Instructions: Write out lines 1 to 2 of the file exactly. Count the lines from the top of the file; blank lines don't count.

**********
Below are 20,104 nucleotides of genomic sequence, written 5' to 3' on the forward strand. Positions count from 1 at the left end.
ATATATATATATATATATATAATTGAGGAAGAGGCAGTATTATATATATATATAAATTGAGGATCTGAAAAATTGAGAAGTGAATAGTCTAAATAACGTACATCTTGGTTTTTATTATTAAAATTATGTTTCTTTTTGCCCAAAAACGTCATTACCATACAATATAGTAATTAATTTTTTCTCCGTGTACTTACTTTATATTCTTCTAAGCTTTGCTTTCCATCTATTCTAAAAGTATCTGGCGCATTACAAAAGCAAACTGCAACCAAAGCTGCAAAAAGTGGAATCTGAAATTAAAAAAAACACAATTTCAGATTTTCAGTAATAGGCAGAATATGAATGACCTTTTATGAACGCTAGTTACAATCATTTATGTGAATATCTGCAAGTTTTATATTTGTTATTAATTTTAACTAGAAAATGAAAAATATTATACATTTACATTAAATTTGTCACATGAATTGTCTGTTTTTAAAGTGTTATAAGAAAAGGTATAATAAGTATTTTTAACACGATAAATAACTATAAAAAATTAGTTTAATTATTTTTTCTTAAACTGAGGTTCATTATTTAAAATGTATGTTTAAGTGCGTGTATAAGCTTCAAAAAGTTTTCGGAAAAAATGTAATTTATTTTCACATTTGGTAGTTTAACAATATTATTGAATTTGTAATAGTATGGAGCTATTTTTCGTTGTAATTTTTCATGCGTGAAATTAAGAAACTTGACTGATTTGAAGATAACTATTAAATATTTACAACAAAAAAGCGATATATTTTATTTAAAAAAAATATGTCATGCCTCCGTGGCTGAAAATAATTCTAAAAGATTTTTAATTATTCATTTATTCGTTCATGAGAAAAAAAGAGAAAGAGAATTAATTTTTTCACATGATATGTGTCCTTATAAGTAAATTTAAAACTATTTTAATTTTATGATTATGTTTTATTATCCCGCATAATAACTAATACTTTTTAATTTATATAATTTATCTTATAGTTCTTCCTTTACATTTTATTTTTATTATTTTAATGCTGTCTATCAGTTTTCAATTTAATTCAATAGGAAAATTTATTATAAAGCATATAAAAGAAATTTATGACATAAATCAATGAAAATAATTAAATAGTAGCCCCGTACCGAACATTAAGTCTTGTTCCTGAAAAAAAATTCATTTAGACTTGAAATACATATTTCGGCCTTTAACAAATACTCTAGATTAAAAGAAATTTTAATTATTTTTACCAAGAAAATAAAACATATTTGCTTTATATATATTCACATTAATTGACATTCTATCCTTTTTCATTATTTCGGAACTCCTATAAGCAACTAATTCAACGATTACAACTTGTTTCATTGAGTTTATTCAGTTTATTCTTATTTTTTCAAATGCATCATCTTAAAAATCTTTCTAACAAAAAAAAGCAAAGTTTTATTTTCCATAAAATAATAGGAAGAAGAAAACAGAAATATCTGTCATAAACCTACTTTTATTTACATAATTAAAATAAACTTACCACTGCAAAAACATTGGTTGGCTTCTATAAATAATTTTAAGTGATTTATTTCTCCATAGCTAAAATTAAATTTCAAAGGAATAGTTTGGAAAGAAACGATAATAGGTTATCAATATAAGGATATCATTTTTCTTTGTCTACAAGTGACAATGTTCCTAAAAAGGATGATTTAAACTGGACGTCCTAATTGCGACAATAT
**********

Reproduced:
Below are 20,104 nucleotides of genomic sequence, written 5' to 3' on the forward strand. Positions count from 1 at the left end.
ATATATATATATATATATATAATTGAGGAAGAGGCAGTATTATATATATATATAAATTGAGGATCTGAAAAATTGAGAAGTGAATAGTCTAAATAACGTACATCTTGGTTTTTATTATTAAAATTATGTTTCTTTTTGCCCAAAAACGTCATTACCATACAATATAGTAATTAATTTTTTCTCCGTGTACTTACTTTATATTCTTCTAAGCTTTGCTTTCCATCTATTCTAAAAGTATCTGGCGCATTACAAAAGCAAACTGCAACCAAAGCTGCAAAAAGTGGAATCTGAAATTAAAAAAAACACAATTTCAGATTTTCAGTAATAGGCAGAATATGAATGACCTTTTATGAACGCTAGTTACAATCATTTATGTGAATATCTGCAAGTTTTATATTTGTTATTAATTTTAACTAGAAAATGAAAAATATTATACATTTACATTAAATTTGTCACATGAATTGTCTGTTTTTAAAGTGTTATAAGAAAAGGTATAATAAGTATTTTTAACACGATAAATAACTATAAAAAATTAGTTTAATTATTTTTTCTTAAACTGAGGTTCATTATTTAAAATGTATGTTTAAGTGCGTGTATAAGCTTCAAAAAGTTTTCGGAAAAAATGTAATTTATTTTCACATTTGGTAGTTTAACAATATTATTGAATTTGTAATAGTATGGAGCTATTTTTCGTTGTAATTTTTCATGCGTGAAATTAAGAAACTTGACTGATTTGAAGATAACTATTAAATATTTACAACAAAAAAGCGATATATTTTATTTAAAAAAAATATGTCATGCCTCCGTGGCTGAAAATAATTCTAAAAGATTTTTAATTATTCATTTATTCGTTCATGAGAAAAAAAGAGAAAGAGAATTAATTTTTTCACATGATATGTGTCCTTATAAGTAAATTTAAAACTATTTTAATTTTATGATTATGTTTTATTATCCCGCATAATAACTAATACTTTTTAATTTATATAATTTATCTTATAGTTCTTCCTTTACATTTTATTTTTATTATTTTAATGCTGTCTATCAGTTTTCAATTTAATTCAATAGGAAAATTTATTATAAAGCATATAAAAGAAATTTATGACATAAATCAATGAAAATAATTAAATAGTAGCCCCGTACCGAACATTAAGTCTTGTTCCTGAAAAAAAATTCATTTAGACTTGAAATACATATTTCGGCCTTTAACAAATACTCTAGATTAAAAGAAATTTTAATTATTTTTACCAAGAAAATAAAACATATTTGCTTTATATATATTCACATTAATTGACATTCTATCCTTTTTCATTATTTCGGAACTCCTATAAGCAACTAATTCAACGATTACAACTTGTTTCATTGAGTTTATTCAGTTTATTCTTATTTTTTCAAATGCATCATCTTAAAAATCTTTCTAACAAAAAAAAGCAAAGTTTTATTTTCCATAAAATAATAGGAAGAAGAAAACAGAAATATCTGTCATAAACCTACTTTTATTTACATAATTAAAATAAACTTACCACTGCAAAAACATTGGTTGGCTTCTATAAATAATTTTAAGTGATTTATTTCTCCATAGCTAAAATTAAATTTCAAAGGAATAGTTTGGAAAGAAACGATAATAGGTTATCAATATAAGGATATCATTTTTCTTTGTCTACAAGTGACAATGTTCCTAAAAAGGATGATTTAAACTGGACGTCCTAATTGCGACAATAT